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Tuesday, February 3, 2009

Tuesday Tip - 02-03-2009

Have you ever heard of secondary and primary emotions? A secondary emotion occurs because another emotion caused it. Anger is almost always a secondary emotion. Primary emotions that typically cause anger are fear, embarrassment, or depression. Lets look at a real life example to illustrate this further.

A wife is angry that her husband and children messed up the house while she was out. All she sees and thinks about is being angry. She has no clue what has really caused the anger, unless she takes some time to think about it. (Which reminds me of this phrase: You can't be angry when you are thinking and you can't be thinking when you are angry). She may be embarrassed to have a messy house. Or she may feel threatened because she knows that it will cost her time and energy to clean up. Or it may overwhelm her as she sees cleaning up as one more thing on her to do list.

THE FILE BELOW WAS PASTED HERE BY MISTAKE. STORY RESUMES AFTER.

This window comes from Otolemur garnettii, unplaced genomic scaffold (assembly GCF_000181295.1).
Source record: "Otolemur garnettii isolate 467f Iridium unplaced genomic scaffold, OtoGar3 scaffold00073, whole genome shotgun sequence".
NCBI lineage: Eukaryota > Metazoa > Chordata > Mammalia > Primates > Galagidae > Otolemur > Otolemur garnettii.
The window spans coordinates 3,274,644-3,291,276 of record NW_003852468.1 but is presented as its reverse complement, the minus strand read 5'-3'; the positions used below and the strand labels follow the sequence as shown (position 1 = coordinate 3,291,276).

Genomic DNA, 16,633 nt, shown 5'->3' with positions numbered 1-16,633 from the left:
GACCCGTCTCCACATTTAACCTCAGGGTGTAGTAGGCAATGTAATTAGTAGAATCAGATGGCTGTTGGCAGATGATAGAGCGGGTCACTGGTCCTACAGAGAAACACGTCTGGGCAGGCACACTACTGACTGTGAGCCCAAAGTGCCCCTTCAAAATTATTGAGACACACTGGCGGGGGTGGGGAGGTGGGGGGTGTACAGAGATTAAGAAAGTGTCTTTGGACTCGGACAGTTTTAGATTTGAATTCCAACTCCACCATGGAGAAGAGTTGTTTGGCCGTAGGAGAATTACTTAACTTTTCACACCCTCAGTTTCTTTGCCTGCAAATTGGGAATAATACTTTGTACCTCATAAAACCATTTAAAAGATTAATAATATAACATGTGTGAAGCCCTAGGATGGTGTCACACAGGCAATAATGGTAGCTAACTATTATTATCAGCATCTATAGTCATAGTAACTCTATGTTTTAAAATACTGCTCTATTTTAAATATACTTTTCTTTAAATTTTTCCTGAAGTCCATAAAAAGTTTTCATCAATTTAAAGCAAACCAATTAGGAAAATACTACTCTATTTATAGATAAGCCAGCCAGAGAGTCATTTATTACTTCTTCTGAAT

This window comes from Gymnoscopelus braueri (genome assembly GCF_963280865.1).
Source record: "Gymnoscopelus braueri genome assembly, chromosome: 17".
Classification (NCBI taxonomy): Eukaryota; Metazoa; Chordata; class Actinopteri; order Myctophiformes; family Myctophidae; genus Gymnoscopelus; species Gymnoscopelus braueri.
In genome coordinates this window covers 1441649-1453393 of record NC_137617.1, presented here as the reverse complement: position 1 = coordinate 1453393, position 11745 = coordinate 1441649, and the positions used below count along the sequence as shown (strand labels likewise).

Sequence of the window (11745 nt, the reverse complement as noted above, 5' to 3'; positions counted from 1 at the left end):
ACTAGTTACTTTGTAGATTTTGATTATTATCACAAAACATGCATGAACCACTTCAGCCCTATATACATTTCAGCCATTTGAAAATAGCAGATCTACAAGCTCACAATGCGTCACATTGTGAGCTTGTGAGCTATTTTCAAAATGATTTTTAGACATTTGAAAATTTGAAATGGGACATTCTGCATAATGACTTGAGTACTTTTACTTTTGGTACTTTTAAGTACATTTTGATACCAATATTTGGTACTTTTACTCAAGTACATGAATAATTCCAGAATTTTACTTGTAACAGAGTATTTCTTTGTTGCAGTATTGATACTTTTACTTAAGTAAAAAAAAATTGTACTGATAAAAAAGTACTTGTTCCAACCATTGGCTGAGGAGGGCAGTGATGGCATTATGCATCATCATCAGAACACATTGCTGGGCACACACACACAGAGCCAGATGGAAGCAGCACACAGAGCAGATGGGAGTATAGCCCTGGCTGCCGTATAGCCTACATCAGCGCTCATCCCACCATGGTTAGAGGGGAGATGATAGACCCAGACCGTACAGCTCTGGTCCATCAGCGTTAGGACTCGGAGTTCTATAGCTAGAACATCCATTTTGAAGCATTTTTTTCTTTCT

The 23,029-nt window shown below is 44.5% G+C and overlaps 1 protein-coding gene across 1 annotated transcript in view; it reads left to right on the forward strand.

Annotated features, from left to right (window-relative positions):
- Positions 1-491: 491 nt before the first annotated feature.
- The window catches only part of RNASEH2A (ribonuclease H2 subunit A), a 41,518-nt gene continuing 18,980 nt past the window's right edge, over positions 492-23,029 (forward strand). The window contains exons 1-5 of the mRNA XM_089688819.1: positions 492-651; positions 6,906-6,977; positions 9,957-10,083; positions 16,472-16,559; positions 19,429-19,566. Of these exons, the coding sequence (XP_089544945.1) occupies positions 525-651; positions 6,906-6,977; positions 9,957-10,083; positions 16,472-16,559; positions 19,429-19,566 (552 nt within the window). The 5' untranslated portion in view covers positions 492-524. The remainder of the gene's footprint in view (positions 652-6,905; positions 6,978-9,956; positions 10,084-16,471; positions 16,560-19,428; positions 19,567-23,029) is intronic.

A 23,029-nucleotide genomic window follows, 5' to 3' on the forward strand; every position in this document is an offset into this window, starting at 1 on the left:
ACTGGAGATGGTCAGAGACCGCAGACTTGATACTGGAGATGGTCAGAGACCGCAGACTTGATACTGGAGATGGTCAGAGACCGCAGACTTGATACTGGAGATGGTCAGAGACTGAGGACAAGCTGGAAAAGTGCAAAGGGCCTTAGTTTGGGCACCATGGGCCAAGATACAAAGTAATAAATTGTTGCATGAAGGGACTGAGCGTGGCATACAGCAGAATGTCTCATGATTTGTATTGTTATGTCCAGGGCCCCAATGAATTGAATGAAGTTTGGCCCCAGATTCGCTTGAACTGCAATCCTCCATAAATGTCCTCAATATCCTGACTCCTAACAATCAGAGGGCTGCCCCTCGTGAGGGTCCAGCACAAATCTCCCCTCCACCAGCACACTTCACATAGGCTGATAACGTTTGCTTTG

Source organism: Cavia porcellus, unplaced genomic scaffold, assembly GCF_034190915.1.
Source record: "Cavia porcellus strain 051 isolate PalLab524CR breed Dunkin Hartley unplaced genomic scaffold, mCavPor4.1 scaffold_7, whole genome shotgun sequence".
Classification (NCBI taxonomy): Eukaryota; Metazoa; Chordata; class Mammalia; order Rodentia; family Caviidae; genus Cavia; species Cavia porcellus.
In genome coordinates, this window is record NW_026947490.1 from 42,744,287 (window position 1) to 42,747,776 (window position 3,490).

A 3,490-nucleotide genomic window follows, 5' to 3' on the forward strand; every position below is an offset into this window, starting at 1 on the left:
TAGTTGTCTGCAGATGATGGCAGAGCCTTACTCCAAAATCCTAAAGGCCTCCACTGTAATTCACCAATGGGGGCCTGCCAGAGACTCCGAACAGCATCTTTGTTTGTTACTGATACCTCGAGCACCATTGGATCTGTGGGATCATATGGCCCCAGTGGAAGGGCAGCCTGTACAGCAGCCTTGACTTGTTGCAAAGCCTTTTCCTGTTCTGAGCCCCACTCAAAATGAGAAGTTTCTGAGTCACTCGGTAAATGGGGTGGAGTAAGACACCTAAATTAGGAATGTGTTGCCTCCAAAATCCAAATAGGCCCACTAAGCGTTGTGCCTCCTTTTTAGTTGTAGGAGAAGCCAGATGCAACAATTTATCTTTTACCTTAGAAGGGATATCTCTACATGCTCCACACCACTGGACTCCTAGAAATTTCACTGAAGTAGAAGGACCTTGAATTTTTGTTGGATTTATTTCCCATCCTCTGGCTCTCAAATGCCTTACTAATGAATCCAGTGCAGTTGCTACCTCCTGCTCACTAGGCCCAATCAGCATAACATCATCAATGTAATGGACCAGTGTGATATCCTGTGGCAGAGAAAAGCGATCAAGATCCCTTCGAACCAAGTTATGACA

Normally when someone expresses anger, usually others shut down and don't listen. Anger separates people. However talking about primary emotions brings people together. If she would say "I am overwhelmed when I see that I have more work to do" instead of letting off an angry tirade, the chances are greater that her husband and children will connect with her and work to solve the issue instead of shutting down.

So take some time and try to identify your primary emotion and not just react.

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